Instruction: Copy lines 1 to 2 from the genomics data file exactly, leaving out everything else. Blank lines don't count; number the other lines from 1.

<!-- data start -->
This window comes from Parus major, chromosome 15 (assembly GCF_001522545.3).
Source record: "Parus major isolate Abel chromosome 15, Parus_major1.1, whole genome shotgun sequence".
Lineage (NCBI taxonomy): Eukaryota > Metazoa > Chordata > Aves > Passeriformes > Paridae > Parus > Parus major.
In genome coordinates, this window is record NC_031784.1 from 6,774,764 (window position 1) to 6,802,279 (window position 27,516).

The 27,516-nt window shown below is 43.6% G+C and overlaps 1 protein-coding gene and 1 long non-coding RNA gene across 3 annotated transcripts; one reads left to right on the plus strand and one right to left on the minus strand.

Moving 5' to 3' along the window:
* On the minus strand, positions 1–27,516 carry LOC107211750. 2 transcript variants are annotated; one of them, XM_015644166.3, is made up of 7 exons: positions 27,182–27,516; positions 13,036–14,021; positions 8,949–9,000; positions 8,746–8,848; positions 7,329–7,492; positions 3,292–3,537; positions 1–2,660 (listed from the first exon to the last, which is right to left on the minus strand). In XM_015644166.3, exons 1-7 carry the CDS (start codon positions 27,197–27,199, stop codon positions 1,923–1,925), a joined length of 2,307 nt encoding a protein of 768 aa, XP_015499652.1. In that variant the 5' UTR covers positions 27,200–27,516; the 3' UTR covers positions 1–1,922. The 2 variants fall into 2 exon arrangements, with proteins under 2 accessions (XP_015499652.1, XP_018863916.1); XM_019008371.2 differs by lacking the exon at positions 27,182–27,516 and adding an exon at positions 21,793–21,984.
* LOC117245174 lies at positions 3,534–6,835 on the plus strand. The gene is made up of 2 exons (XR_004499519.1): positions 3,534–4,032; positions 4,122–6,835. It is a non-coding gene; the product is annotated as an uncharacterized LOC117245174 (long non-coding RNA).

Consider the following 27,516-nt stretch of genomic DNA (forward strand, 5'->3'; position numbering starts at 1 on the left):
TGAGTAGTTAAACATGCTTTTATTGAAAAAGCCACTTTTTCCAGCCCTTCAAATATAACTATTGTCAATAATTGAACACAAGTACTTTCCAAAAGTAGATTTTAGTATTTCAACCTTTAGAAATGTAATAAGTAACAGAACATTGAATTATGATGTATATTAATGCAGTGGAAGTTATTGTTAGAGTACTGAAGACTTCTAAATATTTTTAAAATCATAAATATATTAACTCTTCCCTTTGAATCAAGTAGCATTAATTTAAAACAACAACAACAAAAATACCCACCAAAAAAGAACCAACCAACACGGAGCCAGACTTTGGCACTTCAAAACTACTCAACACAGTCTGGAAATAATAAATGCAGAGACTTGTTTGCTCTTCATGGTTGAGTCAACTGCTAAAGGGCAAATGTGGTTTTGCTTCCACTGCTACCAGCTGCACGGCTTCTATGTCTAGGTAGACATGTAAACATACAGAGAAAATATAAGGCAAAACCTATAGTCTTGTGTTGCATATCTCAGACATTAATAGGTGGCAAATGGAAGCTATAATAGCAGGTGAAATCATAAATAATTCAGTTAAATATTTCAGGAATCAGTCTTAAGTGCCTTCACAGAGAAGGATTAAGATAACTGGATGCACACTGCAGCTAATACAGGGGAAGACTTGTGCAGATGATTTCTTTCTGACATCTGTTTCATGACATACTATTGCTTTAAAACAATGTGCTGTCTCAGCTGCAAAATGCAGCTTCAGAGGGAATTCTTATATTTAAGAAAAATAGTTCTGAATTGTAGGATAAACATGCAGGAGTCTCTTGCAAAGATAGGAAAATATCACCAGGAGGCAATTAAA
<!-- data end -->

This window comes from Parus major, chromosome 15 (assembly GCF_001522545.3).
Source record: "Parus major isolate Abel chromosome 15, Parus_major1.1, whole genome shotgun sequence".